Bears rookie running back Herbert relishes chance to show what he can do

                                                                                                                                                                                                   
  • Bears running back Khalil Herbert had a strong game in last Sunday's win over the Raiders in Las Vegas.

    Bears running back Khalil Herbert had a strong game in last Sunday's win over the Raiders in Las Vegas. Associated Press

 
By Sean Hammond
shammond@shawmedia.com
Updated 10/15/2021 12:53 PM

It's an indescribable feeling, knowing you're about to take a handoff. The offense is putting its trust in you. You might have a plan, but the moment the ball is snapped, that plan can change.

"Each run is its own piece of art, I'd say," Bears rookie running back Kahlil Herbert said.

 

The 23-year-old Herbert had 18 chances last Sunday to make his own art. He did so to the tune of 75 yards on 18 carries in a 20-9 victory over the Las Vegas Raiders.

The rookie pitched in for an offense that was without starting running back David Montgomery, who is on injured reserve with a knee injury. Veteran running back Damien Williams earned the start, but Herbert wound up with more carries and more yards than Williams (16 carries, 64 yards and a touchdown).

On Thursday, the Bears placed Williams on the reserve/COVID-19 list, meaning he will most likely miss Sunday's game against the Packers.

With Montgomery and possibly Williams out for Sunday's game, Herbert is in line for his first career start.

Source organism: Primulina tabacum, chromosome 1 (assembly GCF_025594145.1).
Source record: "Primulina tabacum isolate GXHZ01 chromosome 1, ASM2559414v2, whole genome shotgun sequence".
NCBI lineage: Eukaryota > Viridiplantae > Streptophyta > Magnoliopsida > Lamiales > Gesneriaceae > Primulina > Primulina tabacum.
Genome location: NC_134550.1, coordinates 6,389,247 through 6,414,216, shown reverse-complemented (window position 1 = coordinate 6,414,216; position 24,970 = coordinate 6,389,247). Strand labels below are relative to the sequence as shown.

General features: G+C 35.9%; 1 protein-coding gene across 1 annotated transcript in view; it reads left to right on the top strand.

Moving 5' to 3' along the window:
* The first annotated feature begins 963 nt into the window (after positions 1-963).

"It's something you've always dreamed of doing, so being able to go out there and help my team win, it felt really good," Herbert said Thursday before practice at Halas Hall.

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The Bears drafted Herbert with a sixth-round pick (217th overall) in the spring. Prior to Sunday, he had taken only three handoffs and served primarily as the team's kick returner.

Bears coach Matt Nagy and his staff thought they found a good back in the sixth round, but nobody truly knows until a player goes out and proves it. Last week, Herbert took the first step toward showing he belongs.

He averaged 4.17 yards per carry and took carries repeatedly in pressure situations during the fourth quarter. Bears offensive coordinator Bill Lazor said that wasn't necessarily the game plan, but they realized Herbert had the hot hand.

"Sometimes with the backs, it's the flow of the game and how many hits they're taking, how many carries," Lazor said. "There's definitely constant communication on the sideline with [running backs coach Michael Pitre], when's the time for the next one?"

                                                                                                                                                                                                                       
 

The Bears did a good job managing Williams and Herbert. Even without their starting running back, the Bears totaled 143 rushing yards. Now there will be even more weight on Herbert's shoulders.

Herbert has waited a long time for this moment. As a running back at Kansas, Herbert's teams went 6-30 during his first three years of college. It's hard to see any sort of recognition or draft buzz in a situation like that.

Herbert decided to leave the team four games into his senior season, saving a year of eligibility, and announced his intention to transfer. He bet on himself. It paid off in the form of a 1,000-yard rushing season at Virginia Tech in 2020 and a selection in the draft.

"I feel like it was just something I had to go through to shape me into who I am today," Herbert said.

He's ready to prove he belongs and to show off his own form of art.

"It's a great feeling, especially knowing you're about to get the ball," Herbert said. "Just allowing things to develop in front of you and going out and making a play for your team."

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